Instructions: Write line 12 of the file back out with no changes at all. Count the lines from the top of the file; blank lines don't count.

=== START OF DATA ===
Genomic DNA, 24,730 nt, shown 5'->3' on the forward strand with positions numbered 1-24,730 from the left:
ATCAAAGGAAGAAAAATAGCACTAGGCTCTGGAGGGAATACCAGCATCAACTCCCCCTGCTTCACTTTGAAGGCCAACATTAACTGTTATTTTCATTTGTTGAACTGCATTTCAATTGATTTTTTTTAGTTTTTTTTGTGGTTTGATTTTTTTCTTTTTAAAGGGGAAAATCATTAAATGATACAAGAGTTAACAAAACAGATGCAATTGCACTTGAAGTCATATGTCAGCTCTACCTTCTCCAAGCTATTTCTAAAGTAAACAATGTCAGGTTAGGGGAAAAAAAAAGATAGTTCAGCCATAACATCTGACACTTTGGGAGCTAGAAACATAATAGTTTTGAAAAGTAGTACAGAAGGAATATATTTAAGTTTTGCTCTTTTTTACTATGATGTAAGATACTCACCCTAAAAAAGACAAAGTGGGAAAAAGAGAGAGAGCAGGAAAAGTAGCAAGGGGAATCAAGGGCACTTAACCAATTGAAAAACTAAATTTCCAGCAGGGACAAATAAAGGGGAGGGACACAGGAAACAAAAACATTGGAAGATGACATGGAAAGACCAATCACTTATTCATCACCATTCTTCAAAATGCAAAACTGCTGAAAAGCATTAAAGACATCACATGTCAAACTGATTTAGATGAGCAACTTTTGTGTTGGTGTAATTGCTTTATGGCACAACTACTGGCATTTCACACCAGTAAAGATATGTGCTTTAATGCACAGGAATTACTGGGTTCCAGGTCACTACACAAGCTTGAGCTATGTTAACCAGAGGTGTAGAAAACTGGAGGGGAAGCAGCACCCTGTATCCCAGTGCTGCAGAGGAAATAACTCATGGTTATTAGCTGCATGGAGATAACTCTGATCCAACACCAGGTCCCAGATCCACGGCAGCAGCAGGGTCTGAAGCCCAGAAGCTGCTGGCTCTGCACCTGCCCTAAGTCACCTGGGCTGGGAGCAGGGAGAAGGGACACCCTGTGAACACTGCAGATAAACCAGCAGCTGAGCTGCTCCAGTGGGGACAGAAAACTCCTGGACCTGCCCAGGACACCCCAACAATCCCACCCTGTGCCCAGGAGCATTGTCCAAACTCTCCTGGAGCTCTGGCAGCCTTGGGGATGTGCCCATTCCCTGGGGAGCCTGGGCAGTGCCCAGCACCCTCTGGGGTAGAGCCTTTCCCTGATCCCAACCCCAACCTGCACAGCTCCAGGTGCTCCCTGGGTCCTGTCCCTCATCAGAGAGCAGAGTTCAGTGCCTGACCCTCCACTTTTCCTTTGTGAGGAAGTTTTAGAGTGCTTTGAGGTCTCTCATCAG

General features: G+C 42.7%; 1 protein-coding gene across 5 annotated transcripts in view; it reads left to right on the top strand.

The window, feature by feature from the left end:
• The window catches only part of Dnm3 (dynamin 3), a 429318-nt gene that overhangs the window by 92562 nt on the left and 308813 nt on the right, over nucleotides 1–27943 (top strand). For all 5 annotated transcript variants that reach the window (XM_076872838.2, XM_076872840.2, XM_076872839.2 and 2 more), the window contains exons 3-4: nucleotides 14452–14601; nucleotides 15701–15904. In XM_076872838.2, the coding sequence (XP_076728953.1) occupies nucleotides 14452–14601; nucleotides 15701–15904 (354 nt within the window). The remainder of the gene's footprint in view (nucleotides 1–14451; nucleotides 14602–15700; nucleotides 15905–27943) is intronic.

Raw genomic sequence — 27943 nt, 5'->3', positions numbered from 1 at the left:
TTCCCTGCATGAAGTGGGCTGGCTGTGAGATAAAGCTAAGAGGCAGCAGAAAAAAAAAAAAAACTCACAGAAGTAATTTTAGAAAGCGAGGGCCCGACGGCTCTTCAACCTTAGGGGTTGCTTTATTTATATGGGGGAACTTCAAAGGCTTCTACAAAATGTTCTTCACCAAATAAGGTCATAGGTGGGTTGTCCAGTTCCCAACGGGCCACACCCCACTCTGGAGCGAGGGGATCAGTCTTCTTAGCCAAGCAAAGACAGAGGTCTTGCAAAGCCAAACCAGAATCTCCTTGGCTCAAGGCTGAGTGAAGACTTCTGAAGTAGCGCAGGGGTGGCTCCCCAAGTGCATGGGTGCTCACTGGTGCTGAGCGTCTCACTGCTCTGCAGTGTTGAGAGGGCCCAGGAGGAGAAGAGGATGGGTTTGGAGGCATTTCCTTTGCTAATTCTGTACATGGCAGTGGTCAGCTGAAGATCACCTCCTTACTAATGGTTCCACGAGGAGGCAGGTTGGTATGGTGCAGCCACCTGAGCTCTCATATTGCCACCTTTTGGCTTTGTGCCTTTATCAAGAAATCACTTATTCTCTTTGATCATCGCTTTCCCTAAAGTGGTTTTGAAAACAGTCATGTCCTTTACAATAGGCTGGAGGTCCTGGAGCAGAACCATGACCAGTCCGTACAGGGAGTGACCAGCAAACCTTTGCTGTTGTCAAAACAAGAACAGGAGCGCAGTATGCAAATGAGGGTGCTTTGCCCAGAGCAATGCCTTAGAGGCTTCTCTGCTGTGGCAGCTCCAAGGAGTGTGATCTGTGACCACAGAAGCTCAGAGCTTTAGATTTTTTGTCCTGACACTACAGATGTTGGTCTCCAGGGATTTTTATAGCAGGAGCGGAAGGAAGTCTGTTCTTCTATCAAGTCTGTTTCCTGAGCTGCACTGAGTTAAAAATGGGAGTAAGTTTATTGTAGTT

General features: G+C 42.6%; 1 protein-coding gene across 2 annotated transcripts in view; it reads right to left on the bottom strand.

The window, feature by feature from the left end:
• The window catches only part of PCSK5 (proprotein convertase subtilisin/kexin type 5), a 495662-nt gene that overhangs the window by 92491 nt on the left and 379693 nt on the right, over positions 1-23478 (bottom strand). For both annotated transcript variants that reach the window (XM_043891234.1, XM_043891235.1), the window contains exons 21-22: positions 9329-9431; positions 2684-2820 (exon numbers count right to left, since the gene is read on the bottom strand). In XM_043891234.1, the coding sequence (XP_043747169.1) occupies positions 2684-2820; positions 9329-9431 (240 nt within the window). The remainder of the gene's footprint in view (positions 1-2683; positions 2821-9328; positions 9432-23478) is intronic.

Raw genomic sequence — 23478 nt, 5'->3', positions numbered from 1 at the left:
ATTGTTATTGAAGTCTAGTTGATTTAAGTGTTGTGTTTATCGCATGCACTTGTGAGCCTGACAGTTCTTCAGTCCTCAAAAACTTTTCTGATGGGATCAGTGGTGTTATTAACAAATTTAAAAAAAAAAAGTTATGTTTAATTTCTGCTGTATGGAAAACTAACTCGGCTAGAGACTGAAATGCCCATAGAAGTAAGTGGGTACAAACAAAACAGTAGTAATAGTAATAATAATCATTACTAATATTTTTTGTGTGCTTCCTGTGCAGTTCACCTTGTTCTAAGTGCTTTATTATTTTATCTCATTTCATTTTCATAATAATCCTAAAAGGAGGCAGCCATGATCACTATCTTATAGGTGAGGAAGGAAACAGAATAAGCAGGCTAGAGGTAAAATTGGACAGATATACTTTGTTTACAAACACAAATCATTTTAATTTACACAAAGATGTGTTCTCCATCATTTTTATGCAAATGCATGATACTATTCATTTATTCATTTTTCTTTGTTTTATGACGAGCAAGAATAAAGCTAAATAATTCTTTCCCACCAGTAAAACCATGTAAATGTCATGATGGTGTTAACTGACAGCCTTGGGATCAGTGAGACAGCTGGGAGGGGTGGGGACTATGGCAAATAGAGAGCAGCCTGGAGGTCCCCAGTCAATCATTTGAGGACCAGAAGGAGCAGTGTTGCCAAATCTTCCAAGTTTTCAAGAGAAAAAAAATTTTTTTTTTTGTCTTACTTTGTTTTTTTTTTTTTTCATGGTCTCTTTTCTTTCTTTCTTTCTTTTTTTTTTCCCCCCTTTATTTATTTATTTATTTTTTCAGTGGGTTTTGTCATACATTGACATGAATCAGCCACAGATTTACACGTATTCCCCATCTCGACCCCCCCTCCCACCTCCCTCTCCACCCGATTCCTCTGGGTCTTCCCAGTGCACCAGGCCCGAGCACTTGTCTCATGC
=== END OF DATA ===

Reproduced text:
ATTGTTATTGAAGTCTAGTTGATTTAAGTGTTGTGTTTATCGCATGCACTTGTGAGCCTGACAGTTCTTCAGTCCTCAAAAACTTTTCTGATGGGATCAGTGGTGTTATTAACAAATTTAAAAAAAAAAAGTTATGTTTAATTTCTGCTGTATGGAAAACTAACTCGGCTAGAGACTGAAATGCCCATAGAAGTAAGTGGGTACAAACAAAACAGTAGTAATAGTAATAATAATCATTACTAATATTTTTTGTGTGCTTCCTGTGCAGTTCACCTTGTTCTAAGTGCTTTATTATTTTATCTCATTTCATTTTCATAATAATCCTAAAAGGAGGCAGCCATGATCACTATCTTATAGGTGAGGAAGGAAACAGAATAAGCAGGCTAGAGGTAAAATTGGACAGATATACTTTGTTTACAAACACAAATCATTTTAATTTACACAAAGATGTGTTCTCCATCATTTTTATGCAAATGCATGATACTATTCATTTATTCATTTTTCTTTGTTTTATGACGAGCAAGAATAAAGCTAAATAATTCTTTCCCACCAGTAAAACCATGTAAATGTCATGATGGTGTTAACTGACAGCCTTGGGATCAGTGAGACAGCTGGGAGGGGTGGGGACTATGGCAAATAGAGAGCAGCCTGGAGGTCCCCAGTCAATCATTTGAGGACCAGAAGGAGCAGTGTTGCCAAATCTTCCAAGTTTTCAAGAGAAAAAAAATTTTTTTTTTTGTCTTACTTTGTTTTTTTTTTTTTTCATGGTCTCTTTTCTTTCTTTCTTTCTTTTTTTTTTCCCCCCTTTATTTATTTATTTATTTTTTCAGTGGGTTTTGTCATACATTGACATGAATCAGCCACAGATTTACACGTATTCCCCATCTCGACCCCCCCTCCCACCTCCCTCTCCACCCGATTCCTCTGGGTCTTCCCAGTGCACCAGGCCCGAGCACTTGTCTCATGC